NewsNational

Actions

SEC asks judge to hold Elon Musk in contempt after he tweeted incorrect information about Tesla

Posted: 8:45 AM, Feb 26, 2019
Updated: 2019-02-26 14:40:39Z
SEC asks judge to hold Elon Musk in contempt after he tweeted incorrect information about Tesla

The Securities and Exchange Commission has asked a federal judge to hold Tesla CEO Elon Musk in contempt for violating a settlement deal reached last year.

Musk tweeted on February 19 that "Tesla made 0 cars in 2011, but will make around 500k in 2019." Hours later, Musk sent a follow-up tweet indicating that the company will actually deliver just 400,000 cars this year.

Although Musk corrected his mistake, regulators scolded Tesla's billionaire CEO because he "once again published inaccurate and material information about Tesla to his over 24 million Twitter followers," according to court papers filed Monday. The SEC noted that he did not ask for or receive company approval before publishing his tweet.

His October 2018 settlement with the SEC mandates that he receive pre-approval of any social media posts with information that's "material" to shareholders. Tesla agreed to establish a board committee to oversee those posts.

In a court filing, Tesla conceded Musk did not receive pre-approval for his posts, but the company claimed that he didn't need it. Tesla said the language he used was based on information the company made public 20 days earlier during its January 30 earnings call with Wall Street analysts .

Musk tweeted Monday night that the SEC "forgot to read Tesla earnings transcript, which clearly states 350k to 500k. How embarrassing ..."

However, the settlement agreement stipulates that any edits to pre-approved language need to be approved again by Tesla's committee. And even if it were verbatim, Musk would have needed new approval, because pre-approval expires after two days.

Also, the SEC noted that the language Musk tweeted did not have pre-approval in the first place -- because it was wrong. Tesla had said by the end of the year it would produce an annualized rate of 500,000 cars -- not 500,000 vehicles total in 2019.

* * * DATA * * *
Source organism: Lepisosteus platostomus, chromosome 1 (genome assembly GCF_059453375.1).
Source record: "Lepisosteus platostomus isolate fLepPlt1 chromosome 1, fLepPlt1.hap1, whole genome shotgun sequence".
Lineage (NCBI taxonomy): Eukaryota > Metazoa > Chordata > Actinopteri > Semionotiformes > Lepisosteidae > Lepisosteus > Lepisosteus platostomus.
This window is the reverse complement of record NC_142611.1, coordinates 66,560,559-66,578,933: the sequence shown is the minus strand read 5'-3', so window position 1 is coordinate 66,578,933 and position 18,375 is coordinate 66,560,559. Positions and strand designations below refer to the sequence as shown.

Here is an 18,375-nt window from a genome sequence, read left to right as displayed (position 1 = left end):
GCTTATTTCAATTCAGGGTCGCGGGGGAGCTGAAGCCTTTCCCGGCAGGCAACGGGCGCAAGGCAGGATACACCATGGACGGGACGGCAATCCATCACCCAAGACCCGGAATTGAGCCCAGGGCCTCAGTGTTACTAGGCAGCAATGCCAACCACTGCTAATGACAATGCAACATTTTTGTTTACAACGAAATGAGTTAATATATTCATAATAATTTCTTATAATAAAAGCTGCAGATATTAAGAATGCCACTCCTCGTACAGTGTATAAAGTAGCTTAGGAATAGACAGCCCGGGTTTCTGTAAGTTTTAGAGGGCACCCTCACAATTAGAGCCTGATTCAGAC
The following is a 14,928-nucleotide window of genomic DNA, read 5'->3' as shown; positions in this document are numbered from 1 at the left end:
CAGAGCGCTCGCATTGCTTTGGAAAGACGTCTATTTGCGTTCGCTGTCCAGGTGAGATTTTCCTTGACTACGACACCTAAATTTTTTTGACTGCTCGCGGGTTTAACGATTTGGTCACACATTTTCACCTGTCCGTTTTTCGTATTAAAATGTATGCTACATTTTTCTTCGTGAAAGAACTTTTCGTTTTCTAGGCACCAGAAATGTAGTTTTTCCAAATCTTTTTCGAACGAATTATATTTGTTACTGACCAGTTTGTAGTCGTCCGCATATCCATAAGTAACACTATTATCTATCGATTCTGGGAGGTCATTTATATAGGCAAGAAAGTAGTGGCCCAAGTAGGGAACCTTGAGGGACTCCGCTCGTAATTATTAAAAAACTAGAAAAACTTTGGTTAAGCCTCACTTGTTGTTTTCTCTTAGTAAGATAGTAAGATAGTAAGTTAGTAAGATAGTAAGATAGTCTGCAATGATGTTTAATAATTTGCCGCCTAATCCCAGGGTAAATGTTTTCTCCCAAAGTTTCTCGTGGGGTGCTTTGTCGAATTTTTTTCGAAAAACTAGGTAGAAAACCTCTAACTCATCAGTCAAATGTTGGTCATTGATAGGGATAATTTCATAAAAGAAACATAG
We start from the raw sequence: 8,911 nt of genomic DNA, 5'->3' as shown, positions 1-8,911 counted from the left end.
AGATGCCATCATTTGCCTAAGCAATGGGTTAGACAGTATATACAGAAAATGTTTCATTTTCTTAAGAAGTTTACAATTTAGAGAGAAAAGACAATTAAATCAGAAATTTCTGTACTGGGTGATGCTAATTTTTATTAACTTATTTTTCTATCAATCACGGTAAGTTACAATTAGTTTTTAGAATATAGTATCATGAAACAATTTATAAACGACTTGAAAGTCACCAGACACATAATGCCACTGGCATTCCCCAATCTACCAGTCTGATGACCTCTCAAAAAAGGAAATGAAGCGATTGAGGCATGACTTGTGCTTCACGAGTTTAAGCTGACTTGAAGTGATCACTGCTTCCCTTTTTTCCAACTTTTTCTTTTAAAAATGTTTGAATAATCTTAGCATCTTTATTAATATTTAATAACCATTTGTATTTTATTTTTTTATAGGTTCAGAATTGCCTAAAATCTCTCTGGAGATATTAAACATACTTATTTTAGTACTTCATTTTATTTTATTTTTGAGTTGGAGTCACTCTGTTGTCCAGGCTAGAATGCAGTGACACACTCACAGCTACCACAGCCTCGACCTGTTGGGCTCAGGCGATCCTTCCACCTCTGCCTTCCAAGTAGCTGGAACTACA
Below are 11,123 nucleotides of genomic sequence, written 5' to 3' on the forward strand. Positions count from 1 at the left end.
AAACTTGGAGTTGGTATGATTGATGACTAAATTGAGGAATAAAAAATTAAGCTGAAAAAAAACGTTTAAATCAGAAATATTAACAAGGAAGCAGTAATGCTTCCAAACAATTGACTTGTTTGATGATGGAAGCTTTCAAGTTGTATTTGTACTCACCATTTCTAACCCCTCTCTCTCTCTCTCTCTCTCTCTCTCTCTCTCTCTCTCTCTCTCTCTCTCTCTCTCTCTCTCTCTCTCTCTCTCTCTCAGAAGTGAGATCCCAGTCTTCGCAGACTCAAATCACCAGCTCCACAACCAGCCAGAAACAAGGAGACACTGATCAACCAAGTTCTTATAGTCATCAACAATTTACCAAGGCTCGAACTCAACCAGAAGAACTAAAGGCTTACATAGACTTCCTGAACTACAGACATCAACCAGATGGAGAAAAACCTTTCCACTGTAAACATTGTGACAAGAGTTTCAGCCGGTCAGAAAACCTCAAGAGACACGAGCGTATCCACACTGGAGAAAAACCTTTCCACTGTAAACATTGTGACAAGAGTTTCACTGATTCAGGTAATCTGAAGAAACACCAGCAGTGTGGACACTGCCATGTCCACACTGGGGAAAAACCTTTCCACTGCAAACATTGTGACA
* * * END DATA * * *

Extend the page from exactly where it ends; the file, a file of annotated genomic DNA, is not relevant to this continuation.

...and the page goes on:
In Tesla's response to the SEC, the company said its designated securities lawyer met with Musk after seeing his February 19 tweet, and the two drafted the clarifying tweet.

The SEC said in court papers Monday that Musk had not "made a diligent or good faith effort" to comply with the settlement. The SEC's court filing Monday sent Tesla's stock down 3% in premarket trading Tuesday.

Tesla and Musk reached separate $20 million deals with the SEC last fall to settle securities fraud charges against the CEO. As part of the agreement, Musk was forced to step down as Tesla's chairman. He remained CEO.

If a court finds Musk violated the settlement, Musk could face fines of up to $1,000 per day from when the court issued the order until a court rules that he is in full compliance, according to Urska Velikonja, professor at at Georgetown University Law Center.

"He just keeps pushing the envelope," said Velikonja.

The SEC can't ban Musk from tweeting, but it can stop him from serving as CEO, according to Charles Elson, chair of the Weinberg Center for Corporate Governance at the University of Delaware.

"In other similar situations, CEOs at this point ... would have been terminated," he said, describing the SEC's latest action as "quite serious."

Elson pointed out that other companies "may end up in the same situation, and the SEC has to be consistent and firm on its enforcement of the disclosure requirements."

Musk initially got in trouble with regulators over a series of tweets last August about a potential transaction to take Tesla private. Musk said he had secured funding to take Tesla private at $420 a share, causing the company's stock to soar. But he had not secured the funding, according to the SEC.

Tesla and Musk's lawyers did not respond to requests for comment Monday.

Musk has publicly disparaged the settlement. In an an interview with CBS' "60 Minutes" in December, Musk said he didn't "respect" the SEC. He also claimed no one at the company was proofreading all his posts.

"The only tweets that would have to be ... reviewed would be if a tweet had a probability of causing a movement in the stock," he said. "Otherwise, it's — hello, First Amendment."

When asked how he could avoid moving markets if the company isn't reviewing all of his tweets, Musk said, "I guess we might make some mistakes. Who knows?" He added, "Nobody's perfect."

In its court filing Monday, the SEC pointed to the "60 Minutes" interview as evidence that Musk is "not serious" about the settlement agreement.